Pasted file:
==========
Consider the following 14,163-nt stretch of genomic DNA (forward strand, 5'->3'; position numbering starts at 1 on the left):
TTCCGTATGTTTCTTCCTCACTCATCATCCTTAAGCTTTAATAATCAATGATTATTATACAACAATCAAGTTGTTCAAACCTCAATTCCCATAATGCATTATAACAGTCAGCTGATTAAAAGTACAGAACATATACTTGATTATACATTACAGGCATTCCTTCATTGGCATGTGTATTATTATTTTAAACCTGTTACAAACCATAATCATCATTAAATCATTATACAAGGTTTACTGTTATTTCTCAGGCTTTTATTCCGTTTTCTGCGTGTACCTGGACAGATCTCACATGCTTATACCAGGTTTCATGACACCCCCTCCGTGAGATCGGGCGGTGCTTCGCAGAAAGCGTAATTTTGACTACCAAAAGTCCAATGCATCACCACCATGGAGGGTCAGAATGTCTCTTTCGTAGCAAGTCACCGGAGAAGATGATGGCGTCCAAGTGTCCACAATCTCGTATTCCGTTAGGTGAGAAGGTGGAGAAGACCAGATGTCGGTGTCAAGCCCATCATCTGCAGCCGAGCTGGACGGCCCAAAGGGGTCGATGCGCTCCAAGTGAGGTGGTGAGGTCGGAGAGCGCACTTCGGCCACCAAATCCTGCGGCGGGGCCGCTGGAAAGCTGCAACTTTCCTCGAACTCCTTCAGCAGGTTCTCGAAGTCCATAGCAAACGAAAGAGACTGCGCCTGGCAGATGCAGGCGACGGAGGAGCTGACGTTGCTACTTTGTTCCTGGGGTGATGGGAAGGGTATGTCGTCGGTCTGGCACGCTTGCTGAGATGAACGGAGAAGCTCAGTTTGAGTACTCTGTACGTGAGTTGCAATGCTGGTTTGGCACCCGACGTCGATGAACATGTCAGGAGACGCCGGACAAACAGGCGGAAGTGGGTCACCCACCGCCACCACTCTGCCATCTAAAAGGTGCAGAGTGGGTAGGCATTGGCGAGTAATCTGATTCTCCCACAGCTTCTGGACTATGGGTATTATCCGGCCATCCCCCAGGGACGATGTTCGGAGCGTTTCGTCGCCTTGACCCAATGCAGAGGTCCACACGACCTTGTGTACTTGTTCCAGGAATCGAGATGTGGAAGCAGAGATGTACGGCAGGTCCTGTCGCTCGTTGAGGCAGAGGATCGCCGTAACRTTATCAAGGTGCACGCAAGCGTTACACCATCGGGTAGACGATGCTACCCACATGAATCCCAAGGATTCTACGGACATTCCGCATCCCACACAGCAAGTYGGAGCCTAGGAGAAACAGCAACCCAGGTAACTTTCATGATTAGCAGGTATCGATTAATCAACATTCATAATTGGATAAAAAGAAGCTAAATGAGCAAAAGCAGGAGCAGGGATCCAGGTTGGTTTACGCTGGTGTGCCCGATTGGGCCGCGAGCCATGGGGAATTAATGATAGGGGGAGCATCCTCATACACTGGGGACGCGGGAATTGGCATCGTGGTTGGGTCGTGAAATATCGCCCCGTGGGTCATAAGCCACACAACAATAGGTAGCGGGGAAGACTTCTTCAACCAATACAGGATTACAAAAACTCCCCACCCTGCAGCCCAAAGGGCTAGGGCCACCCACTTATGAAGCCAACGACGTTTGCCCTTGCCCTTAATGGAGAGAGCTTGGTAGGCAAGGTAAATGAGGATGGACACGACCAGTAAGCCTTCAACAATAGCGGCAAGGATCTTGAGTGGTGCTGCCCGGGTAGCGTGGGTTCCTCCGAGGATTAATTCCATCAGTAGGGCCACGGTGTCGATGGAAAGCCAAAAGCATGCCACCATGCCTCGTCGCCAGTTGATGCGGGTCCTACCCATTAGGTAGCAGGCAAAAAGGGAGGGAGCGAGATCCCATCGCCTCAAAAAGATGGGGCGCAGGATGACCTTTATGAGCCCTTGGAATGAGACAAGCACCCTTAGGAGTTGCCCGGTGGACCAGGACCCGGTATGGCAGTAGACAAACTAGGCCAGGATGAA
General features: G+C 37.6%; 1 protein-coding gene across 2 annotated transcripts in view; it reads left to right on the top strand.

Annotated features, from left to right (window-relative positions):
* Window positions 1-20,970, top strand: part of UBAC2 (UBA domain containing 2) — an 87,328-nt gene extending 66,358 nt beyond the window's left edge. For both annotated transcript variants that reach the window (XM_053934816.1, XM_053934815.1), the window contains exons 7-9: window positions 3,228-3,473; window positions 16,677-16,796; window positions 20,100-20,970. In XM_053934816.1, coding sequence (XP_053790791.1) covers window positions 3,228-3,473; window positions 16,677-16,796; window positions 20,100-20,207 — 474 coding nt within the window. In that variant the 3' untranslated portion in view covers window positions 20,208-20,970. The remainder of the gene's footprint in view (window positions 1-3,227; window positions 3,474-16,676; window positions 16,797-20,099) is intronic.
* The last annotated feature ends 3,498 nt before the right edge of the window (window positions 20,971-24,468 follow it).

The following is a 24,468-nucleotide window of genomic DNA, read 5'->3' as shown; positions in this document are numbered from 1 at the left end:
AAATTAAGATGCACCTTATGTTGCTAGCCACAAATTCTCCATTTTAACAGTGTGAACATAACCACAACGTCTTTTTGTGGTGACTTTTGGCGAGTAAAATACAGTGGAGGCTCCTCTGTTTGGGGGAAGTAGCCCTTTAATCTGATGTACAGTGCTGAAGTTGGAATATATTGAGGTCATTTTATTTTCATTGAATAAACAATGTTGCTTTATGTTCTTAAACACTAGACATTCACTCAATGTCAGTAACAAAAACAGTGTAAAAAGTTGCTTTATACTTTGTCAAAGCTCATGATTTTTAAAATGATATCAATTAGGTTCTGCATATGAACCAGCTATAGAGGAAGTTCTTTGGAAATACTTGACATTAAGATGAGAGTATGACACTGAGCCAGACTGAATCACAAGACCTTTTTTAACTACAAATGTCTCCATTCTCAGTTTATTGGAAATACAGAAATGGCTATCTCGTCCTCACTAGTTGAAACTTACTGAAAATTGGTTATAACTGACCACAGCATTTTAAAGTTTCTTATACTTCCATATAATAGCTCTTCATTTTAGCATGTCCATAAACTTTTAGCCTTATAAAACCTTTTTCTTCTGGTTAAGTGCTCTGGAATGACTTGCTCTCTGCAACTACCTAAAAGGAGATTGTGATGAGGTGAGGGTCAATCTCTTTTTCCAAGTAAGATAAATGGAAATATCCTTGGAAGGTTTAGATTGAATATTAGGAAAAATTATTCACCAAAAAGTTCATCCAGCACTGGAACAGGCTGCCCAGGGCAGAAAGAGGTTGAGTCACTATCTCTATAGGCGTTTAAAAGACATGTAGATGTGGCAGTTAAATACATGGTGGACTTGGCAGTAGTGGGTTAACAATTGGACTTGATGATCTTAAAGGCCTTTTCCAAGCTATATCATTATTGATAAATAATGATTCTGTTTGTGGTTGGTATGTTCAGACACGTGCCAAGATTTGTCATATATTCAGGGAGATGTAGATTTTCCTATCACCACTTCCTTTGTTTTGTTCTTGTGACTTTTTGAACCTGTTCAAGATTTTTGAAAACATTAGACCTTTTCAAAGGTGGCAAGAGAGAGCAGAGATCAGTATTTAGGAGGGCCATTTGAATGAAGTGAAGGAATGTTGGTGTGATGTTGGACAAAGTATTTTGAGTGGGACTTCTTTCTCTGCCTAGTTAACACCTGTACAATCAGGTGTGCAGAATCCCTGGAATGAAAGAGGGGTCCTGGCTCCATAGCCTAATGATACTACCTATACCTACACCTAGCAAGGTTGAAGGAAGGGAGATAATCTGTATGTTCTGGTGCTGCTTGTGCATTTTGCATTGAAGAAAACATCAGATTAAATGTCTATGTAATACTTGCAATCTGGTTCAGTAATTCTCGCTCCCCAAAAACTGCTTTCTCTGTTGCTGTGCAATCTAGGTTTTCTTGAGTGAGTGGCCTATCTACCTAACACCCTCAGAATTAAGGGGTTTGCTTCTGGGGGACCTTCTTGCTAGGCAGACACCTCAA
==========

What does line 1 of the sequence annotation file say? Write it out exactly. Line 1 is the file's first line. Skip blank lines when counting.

Consider the following 14,163-nt stretch of genomic DNA (forward strand, 5'->3'; position numbering starts at 1 on the left):